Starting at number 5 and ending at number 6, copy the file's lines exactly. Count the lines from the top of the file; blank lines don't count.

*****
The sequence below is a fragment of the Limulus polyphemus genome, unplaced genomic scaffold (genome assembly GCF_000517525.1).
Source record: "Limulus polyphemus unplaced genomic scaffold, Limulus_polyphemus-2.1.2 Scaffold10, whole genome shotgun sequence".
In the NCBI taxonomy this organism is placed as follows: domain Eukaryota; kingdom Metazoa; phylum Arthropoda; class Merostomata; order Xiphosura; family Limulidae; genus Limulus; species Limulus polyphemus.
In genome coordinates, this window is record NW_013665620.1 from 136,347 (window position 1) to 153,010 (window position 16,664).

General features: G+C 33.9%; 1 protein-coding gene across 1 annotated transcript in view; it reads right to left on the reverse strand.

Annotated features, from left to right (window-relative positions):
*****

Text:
General features: G+C 33.9%; 1 protein-coding gene across 1 annotated transcript in view; it reads right to left on the reverse strand.

Annotated features, from left to right (window-relative positions):